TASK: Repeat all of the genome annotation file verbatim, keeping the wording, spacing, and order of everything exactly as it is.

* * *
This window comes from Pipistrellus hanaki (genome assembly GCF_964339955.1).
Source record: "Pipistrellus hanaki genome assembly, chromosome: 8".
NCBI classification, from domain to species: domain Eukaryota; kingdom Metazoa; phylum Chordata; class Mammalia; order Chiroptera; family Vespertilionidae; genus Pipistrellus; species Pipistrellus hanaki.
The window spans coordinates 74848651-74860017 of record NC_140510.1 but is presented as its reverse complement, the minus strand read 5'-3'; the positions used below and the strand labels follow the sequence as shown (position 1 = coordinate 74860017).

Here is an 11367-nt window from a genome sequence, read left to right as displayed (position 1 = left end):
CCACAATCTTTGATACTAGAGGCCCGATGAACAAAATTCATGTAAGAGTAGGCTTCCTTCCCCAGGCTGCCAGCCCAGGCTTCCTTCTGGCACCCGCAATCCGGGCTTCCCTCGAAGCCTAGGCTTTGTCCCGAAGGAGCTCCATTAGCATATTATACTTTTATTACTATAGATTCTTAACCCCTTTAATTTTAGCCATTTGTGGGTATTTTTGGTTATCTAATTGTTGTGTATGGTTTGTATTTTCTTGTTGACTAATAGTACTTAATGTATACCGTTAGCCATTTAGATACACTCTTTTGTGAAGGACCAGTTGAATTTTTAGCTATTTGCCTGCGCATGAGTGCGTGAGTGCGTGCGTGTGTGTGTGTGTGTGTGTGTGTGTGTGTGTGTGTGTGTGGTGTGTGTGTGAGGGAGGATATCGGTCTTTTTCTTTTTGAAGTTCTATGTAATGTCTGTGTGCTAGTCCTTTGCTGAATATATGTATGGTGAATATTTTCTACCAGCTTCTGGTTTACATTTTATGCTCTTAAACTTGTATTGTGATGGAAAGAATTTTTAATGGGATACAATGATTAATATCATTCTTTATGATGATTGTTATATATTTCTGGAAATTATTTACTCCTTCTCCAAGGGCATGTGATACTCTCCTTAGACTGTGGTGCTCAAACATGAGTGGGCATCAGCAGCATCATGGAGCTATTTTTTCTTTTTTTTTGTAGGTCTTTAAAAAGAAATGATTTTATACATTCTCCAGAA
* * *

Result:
This window comes from Pipistrellus hanaki (genome assembly GCF_964339955.1).
Source record: "Pipistrellus hanaki genome assembly, chromosome: 8".
NCBI classification, from domain to species: domain Eukaryota; kingdom Metazoa; phylum Chordata; class Mammalia; order Chiroptera; family Vespertilionidae; genus Pipistrellus; species Pipistrellus hanaki.
The window spans coordinates 74848651-74860017 of record NC_140510.1 but is presented as its reverse complement, the minus strand read 5'-3'; the positions used below and the strand labels follow the sequence as shown (position 1 = coordinate 74860017).

Here is an 11367-nt window from a genome sequence, read left to right as displayed (position 1 = left end):
CCACAATCTTTGATACTAGAGGCCCGATGAACAAAATTCATGTAAGAGTAGGCTTCCTTCCCCAGGCTGCCAGCCCAGGCTTCCTTCTGGCACCCGCAATCCGGGCTTCCCTCGAAGCCTAGGCTTTGTCCCGAAGGAGCTCCATTAGCATATTATACTTTTATTACTATAGATTCTTAACCCCTTTAATTTTAGCCATTTGTGGGTATTTTTGGTTATCTAATTGTTGTGTATGGTTTGTATTTTCTTGTTGACTAATAGTACTTAATGTATACCGTTAGCCATTTAGATACACTCTTTTGTGAAGGACCAGTTGAATTTTTAGCTATTTGCCTGCGCATGAGTGCGTGAGTGCGTGCGTGTGTGTGTGTGTGTGTGTGTGTGTGTGTGTGTGTGTGTGGTGTGTGTGTGAGGGAGGATATCGGTCTTTTTCTTTTTGAAGTTCTATGTAATGTCTGTGTGCTAGTCCTTTGCTGAATATATGTATGGTGAATATTTTCTACCAGCTTCTGGTTTACATTTTATGCTCTTAAACTTGTATTGTGATGGAAAGAATTTTTAATGGGATACAATGATTAATATCATTCTTTATGATGATTGTTATATATTTCTGGAAATTATTTACTCCTTCTCCAAGGGCATGTGATACTCTCCTTAGACTGTGGTGCTCAAACATGAGTGGGCATCAGCAGCATCATGGAGCTATTTTTTCTTTTTTTTTGTAGGTCTTTAAAAAGAAATGATTTTATACATTCTCCAGAA